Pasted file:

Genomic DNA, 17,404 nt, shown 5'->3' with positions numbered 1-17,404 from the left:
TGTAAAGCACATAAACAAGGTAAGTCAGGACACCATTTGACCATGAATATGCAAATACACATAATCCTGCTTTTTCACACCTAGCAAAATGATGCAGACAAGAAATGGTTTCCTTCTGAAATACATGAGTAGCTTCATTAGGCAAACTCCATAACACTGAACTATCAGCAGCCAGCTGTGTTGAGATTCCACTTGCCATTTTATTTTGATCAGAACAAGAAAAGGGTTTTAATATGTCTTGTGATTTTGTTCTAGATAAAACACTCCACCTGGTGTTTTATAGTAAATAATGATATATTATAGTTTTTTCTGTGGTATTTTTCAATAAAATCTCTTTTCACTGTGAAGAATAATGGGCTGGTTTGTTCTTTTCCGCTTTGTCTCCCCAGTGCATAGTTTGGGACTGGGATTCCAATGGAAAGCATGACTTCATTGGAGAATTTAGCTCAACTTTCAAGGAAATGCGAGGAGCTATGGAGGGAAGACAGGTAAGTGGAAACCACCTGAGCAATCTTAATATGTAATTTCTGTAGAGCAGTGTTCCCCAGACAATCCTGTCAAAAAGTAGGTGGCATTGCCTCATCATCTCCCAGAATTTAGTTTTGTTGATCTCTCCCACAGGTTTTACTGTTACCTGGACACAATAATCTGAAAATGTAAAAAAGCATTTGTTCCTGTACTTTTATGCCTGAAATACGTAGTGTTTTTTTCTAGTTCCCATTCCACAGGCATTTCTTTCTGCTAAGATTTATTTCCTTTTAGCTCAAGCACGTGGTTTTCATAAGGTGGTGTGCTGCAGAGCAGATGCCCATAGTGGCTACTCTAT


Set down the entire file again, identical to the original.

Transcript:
Genomic DNA, 17,404 nt, shown 5'->3' with positions numbered 1-17,404 from the left:
TGTAAAGCACATAAACAAGGTAAGTCAGGACACCATTTGACCATGAATATGCAAATACACATAATCCTGCTTTTTCACACCTAGCAAAATGATGCAGACAAGAAATGGTTTCCTTCTGAAATACATGAGTAGCTTCATTAGGCAAACTCCATAACACTGAACTATCAGCAGCCAGCTGTGTTGAGATTCCACTTGCCATTTTATTTTGATCAGAACAAGAAAAGGGTTTTAATATGTCTTGTGATTTTGTTCTAGATAAAACACTCCACCTGGTGTTTTATAGTAAATAATGATATATTATAGTTTTTTCTGTGGTATTTTTCAATAAAATCTCTTTTCACTGTGAAGAATAATGGGCTGGTTTGTTCTTTTCCGCTTTGTCTCCCCAGTGCATAGTTTGGGACTGGGATTCCAATGGAAAGCATGACTTCATTGGAGAATTTAGCTCAACTTTCAAGGAAATGCGAGGAGCTATGGAGGGAAGACAGGTAAGTGGAAACCACCTGAGCAATCTTAATATGTAATTTCTGTAGAGCAGTGTTCCCCAGACAATCCTGTCAAAAAGTAGGTGGCATTGCCTCATCATCTCCCAGAATTTAGTTTTGTTGATCTCTCCCACAGGTTTTACTGTTACCTGGACACAATAATCTGAAAATGTAAAAAAGCATTTGTTCCTGTACTTTTATGCCTGAAATACGTAGTGTTTTTTTCTAGTTCCCATTCCACAGGCATTTCTTTCTGCTAAGATTTATTTCCTTTTAGCTCAAGCACGTGGTTTTCATAAGGTGGTGTGCTGCAGAGCAGATGCCCATAGTGGCTACTCTAT